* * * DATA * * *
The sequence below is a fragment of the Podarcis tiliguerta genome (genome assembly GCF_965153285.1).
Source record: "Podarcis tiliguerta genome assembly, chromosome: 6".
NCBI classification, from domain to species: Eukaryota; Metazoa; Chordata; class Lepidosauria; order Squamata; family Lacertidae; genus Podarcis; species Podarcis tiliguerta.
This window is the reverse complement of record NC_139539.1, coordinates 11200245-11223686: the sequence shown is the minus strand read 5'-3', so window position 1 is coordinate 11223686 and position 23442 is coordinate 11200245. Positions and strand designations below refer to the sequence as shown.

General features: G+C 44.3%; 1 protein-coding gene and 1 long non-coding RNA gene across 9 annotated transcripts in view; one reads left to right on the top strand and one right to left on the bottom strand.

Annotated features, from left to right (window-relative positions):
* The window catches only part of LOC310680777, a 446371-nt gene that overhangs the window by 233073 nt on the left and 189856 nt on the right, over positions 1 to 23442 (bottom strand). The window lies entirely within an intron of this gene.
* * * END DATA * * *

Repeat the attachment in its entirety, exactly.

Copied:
The sequence below is a fragment of the Podarcis tiliguerta genome (genome assembly GCF_965153285.1).
Source record: "Podarcis tiliguerta genome assembly, chromosome: 6".
NCBI classification, from domain to species: Eukaryota; Metazoa; Chordata; class Lepidosauria; order Squamata; family Lacertidae; genus Podarcis; species Podarcis tiliguerta.
This window is the reverse complement of record NC_139539.1, coordinates 11200245-11223686: the sequence shown is the minus strand read 5'-3', so window position 1 is coordinate 11223686 and position 23442 is coordinate 11200245. Positions and strand designations below refer to the sequence as shown.

General features: G+C 44.3%; 1 protein-coding gene and 1 long non-coding RNA gene across 9 annotated transcripts in view; one reads left to right on the top strand and one right to left on the bottom strand.

Annotated features, from left to right (window-relative positions):
* The window catches only part of LOC310680777, a 446371-nt gene that overhangs the window by 233073 nt on the left and 189856 nt on the right, over positions 1 to 23442 (bottom strand). The window lies entirely within an intron of this gene.